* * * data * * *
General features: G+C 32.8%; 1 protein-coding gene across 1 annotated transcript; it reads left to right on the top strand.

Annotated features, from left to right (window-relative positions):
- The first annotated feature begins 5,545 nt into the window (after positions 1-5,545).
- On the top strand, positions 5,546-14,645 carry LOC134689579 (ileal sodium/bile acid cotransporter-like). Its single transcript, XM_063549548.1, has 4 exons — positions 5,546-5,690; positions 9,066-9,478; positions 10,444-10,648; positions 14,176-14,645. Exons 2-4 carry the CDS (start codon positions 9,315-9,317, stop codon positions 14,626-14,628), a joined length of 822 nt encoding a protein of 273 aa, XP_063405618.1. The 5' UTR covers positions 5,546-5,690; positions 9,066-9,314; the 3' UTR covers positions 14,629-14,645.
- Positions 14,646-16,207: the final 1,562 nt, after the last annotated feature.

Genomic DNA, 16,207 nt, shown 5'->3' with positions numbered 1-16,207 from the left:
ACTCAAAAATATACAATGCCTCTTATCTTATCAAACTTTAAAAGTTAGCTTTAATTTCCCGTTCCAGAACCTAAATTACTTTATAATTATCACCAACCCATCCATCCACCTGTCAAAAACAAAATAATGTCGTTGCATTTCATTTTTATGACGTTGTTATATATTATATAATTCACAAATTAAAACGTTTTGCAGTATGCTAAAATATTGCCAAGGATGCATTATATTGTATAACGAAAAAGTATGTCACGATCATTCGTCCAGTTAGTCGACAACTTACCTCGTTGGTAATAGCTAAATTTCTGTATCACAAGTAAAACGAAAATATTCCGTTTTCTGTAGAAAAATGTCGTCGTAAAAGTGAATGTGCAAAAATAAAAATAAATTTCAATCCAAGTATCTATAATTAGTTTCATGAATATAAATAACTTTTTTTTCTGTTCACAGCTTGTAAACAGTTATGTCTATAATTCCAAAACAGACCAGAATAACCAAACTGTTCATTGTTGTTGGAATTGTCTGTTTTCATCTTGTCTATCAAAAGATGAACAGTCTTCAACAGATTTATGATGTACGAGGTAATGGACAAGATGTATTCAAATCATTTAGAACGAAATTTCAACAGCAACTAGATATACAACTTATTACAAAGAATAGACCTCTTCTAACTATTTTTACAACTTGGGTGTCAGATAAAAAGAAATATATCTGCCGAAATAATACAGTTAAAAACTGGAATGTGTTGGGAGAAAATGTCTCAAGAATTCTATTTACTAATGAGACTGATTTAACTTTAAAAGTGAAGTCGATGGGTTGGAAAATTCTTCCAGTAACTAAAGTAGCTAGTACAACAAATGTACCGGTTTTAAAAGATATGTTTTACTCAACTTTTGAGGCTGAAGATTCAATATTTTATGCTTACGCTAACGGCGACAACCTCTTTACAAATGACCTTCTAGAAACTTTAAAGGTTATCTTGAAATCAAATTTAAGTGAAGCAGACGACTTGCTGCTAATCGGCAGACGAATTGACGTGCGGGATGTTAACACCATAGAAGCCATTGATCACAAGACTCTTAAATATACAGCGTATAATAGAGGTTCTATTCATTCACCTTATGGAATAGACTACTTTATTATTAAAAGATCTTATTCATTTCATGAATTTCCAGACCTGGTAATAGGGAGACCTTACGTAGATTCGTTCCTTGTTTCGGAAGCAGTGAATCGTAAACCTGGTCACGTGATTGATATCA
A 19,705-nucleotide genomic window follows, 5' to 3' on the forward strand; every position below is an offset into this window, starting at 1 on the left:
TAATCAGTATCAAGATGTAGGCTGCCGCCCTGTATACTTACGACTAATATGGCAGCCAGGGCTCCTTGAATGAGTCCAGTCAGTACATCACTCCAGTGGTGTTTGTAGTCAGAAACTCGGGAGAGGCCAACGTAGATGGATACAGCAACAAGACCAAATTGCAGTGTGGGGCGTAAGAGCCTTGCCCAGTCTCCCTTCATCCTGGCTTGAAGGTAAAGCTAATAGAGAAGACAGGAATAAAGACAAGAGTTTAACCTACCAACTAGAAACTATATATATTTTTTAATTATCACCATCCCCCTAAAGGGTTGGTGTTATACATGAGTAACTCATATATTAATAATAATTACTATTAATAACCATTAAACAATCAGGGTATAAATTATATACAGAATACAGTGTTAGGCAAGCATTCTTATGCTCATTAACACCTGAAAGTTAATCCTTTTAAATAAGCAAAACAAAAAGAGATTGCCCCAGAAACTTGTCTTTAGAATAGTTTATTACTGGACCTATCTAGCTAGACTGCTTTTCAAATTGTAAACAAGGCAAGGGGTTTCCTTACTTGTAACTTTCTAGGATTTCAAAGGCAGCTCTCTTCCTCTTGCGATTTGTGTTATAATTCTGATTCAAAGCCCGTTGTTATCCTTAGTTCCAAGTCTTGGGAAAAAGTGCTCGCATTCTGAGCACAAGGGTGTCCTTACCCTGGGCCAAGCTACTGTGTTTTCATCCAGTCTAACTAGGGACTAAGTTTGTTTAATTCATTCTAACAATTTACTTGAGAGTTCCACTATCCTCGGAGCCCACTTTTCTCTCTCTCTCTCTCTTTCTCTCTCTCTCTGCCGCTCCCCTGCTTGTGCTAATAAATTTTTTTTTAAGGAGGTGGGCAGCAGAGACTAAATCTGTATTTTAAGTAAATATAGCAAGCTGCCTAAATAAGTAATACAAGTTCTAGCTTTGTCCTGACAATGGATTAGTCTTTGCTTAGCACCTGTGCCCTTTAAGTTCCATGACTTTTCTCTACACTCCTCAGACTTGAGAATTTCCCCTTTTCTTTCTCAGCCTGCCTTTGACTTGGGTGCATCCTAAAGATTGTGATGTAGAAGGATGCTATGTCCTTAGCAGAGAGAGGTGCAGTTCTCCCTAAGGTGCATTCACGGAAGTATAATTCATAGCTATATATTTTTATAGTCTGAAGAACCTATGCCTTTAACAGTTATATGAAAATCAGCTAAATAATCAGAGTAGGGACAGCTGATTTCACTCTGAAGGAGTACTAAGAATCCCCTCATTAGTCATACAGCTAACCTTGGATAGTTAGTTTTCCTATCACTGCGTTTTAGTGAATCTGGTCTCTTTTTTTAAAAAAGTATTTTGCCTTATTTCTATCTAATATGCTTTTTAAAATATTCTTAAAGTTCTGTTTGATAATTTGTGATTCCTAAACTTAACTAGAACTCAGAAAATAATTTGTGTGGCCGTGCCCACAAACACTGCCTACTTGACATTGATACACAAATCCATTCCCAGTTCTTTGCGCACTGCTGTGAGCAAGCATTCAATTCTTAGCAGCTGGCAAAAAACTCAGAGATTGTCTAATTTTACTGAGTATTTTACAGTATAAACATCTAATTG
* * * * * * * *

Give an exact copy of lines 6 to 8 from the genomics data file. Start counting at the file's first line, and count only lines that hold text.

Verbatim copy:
Genomic DNA, 16,207 nt, shown 5'->3' with positions numbered 1-16,207 from the left:
ACTCAAAAATATACAATGCCTCTTATCTTATCAAACTTTAAAAGTTAGCTTTAATTTCCCGTTCCAGAACCTAAATTACTTTATAATTATCACCAACCCATCCATCCACCTGTCAAAAACAAAATAATGTCGTTGCATTTCATTTTTATGACGTTGTTATATATTATATAATTCACAAATTAAAACGTTTTGCAGTATGCTAAAATATTGCCAAGGATGCATTATATTGTATAACGAAAAAGTATGTCACGATCATTCGTCCAGTTAGTCGACAACTTACCTCGTTGGTAATAGCTAAATTTCTGTATCACAAGTAAAACGAAAATATTCCGTTTTCTGTAGAAAAATGTCGTCGTAAAAGTGAATGTGCAAAAATAAAAATAAATTTCAATCCAAGTATCTATAATTAGTTTCATGAATATAAATAACTTTTTTTTCTGTTCACAGCTTGTAAACAGTTATGTCTATAATTCCAAAACAGACCAGAATAACCAAACTGTTCATTGTTGTTGGAATTGTCTGTTTTCATCTTGTCTATCAAAAGATGAACAGTCTTCAACAGATTTATGATGTACGAGGTAATGGACAAGATGTATTCAAATCATTTAGAACGAAATTTCAACAGCAACTAGATATACAACTTATTACAAAGAATAGACCTCTTCTAACTATTTTTACAACTTGGGTGTCAGATAAAAAGAAATATATCTGCCGAAATAATACAGTTAAAAACTGGAATGTGTTGGGAGAAAATGTCTCAAGAATTCTATTTACTAATGAGACTGATTTAACTTTAAAAGTGAAGTCGATGGGTTGGAAAATTCTTCCAGTAACTAAAGTAGCTAGTACAACAAATGTACCGGTTTTAAAAGATATGTTTTACTCAACTTTTGAGGCTGAAGATTCAATATTTTATGCTTACGCTAACGGCGACAACCTCTTTACAAATGACCTTCTAGAAACTTTAAAGGTTATCTTGAAATCAAATTTAAGTGAAGCAGACGACTTGCTGCTAATCGGCAGACGAATTGACGTGCGGGATGTTAACACCATAGAAGCCATTGATCACAAGACTCTTAAATATACAGCGTATAATAGAGGTTCTATTCATTCACCTTATGGAATAGACTACTTTATTATTAAAAGATCTTATTCATTTCATGAATTTCCAGACCTGGTAATAGGGAGACCTTACGTAGATTCGTTCCTTGTTTCGGAAGCAGTGAATCGTAAACCTGGTCACGTGATTGATATCA
A 19,705-nucleotide genomic window follows, 5' to 3' on the forward strand; every position below is an offset into this window, starting at 1 on the left: